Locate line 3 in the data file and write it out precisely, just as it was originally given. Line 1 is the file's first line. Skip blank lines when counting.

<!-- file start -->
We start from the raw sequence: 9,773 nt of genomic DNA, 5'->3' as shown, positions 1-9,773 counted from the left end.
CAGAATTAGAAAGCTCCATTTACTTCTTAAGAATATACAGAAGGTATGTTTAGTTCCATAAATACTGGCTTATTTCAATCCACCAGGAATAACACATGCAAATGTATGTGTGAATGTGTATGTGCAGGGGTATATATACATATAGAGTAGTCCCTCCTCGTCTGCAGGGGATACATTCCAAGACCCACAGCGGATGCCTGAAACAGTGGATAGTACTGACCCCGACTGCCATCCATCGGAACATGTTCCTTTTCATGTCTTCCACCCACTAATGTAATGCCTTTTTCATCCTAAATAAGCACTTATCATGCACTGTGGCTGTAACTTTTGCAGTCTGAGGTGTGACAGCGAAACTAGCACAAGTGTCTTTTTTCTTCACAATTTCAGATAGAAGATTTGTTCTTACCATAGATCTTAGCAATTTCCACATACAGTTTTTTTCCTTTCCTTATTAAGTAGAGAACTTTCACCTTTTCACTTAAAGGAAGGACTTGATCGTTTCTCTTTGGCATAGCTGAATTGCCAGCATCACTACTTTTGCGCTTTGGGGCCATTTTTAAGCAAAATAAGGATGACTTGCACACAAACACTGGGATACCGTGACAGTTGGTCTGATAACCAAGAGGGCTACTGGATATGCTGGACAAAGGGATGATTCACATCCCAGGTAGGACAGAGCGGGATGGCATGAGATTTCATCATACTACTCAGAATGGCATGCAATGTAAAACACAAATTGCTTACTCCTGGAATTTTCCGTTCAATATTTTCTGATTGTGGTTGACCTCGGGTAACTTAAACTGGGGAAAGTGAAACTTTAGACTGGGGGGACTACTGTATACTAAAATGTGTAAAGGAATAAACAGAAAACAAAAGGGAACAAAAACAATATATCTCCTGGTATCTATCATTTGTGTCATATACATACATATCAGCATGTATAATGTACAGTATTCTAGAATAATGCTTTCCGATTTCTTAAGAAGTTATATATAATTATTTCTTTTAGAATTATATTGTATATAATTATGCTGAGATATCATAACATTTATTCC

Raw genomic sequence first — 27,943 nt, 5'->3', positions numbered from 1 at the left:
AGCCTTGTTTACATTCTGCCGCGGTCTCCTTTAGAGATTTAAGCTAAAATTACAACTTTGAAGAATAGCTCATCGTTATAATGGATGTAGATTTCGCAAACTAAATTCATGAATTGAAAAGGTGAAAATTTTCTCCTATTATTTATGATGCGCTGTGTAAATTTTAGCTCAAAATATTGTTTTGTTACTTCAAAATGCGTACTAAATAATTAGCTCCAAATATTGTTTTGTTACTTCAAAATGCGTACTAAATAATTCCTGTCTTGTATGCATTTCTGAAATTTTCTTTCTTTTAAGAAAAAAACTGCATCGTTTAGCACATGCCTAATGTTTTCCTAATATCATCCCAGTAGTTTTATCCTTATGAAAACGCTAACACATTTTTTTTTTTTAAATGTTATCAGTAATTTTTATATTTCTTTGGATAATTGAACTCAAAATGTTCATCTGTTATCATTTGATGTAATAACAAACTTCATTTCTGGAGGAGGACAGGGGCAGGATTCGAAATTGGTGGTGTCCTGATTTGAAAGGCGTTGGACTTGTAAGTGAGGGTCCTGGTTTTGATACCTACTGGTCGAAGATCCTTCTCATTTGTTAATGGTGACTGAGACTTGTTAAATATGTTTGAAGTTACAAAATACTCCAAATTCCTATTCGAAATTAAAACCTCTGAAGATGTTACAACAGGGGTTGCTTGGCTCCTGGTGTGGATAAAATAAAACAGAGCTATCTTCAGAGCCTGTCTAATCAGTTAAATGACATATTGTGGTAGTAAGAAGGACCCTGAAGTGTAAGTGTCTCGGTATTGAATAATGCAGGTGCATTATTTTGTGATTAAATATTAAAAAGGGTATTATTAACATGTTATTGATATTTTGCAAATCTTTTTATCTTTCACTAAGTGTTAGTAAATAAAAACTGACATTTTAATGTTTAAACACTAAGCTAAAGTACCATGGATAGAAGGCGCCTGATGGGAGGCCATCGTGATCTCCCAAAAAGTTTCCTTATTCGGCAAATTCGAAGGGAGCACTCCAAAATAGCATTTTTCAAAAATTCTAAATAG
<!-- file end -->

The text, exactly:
Raw genomic sequence first — 27,943 nt, 5'->3', positions numbered from 1 at the left: